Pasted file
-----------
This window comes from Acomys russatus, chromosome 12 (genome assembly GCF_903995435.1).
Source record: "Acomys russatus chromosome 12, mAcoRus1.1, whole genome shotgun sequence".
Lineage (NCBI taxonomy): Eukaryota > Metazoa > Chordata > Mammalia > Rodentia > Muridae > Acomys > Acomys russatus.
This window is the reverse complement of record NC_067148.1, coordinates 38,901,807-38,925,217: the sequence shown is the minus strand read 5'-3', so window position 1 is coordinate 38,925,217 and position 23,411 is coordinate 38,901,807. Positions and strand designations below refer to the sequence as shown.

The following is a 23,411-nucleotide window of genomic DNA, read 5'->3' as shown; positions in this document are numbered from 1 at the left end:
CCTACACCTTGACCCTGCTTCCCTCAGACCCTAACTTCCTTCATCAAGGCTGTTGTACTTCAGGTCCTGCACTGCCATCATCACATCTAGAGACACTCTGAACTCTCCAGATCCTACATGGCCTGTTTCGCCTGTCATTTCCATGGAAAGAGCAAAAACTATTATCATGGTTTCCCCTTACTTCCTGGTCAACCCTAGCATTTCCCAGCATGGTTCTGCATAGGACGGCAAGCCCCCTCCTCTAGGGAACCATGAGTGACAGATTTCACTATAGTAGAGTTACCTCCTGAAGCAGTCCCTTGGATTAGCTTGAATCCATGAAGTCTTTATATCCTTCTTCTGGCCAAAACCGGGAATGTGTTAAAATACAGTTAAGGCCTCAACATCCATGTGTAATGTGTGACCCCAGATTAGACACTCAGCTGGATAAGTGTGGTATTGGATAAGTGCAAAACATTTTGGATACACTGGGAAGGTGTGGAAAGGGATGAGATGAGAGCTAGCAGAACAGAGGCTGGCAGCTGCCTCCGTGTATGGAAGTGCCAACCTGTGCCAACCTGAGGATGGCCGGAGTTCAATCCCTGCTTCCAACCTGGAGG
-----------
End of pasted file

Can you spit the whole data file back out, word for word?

This window comes from Acomys russatus, chromosome 12 (genome assembly GCF_903995435.1).
Source record: "Acomys russatus chromosome 12, mAcoRus1.1, whole genome shotgun sequence".
Lineage (NCBI taxonomy): Eukaryota > Metazoa > Chordata > Mammalia > Rodentia > Muridae > Acomys > Acomys russatus.
This window is the reverse complement of record NC_067148.1, coordinates 38,901,807-38,925,217: the sequence shown is the minus strand read 5'-3', so window position 1 is coordinate 38,925,217 and position 23,411 is coordinate 38,901,807. Positions and strand designations below refer to the sequence as shown.

The following is a 23,411-nucleotide window of genomic DNA, read 5'->3' as shown; positions in this document are numbered from 1 at the left end:
CCTACACCTTGACCCTGCTTCCCTCAGACCCTAACTTCCTTCATCAAGGCTGTTGTACTTCAGGTCCTGCACTGCCATCATCACATCTAGAGACACTCTGAACTCTCCAGATCCTACATGGCCTGTTTCGCCTGTCATTTCCATGGAAAGAGCAAAAACTATTATCATGGTTTCCCCTTACTTCCTGGTCAACCCTAGCATTTCCCAGCATGGTTCTGCATAGGACGGCAAGCCCCCTCCTCTAGGGAACCATGAGTGACAGATTTCACTATAGTAGAGTTACCTCCTGAAGCAGTCCCTTGGATTAGCTTGAATCCATGAAGTCTTTATATCCTTCTTCTGGCCAAAACCGGGAATGTGTTAAAATACAGTTAAGGCCTCAACATCCATGTGTAATGTGTGACCCCAGATTAGACACTCAGCTGGATAAGTGTGGTATTGGATAAGTGCAAAACATTTTGGATACACTGGGAAGGTGTGGAAAGGGATGAGATGAGAGCTAGCAGAACAGAGGCTGGCAGCTGCCTCCGTGTATGGAAGTGCCAACCTGTGCCAACCTGAGGATGGCCGGAGTTCAATCCCTGCTTCCAACCTGGAGG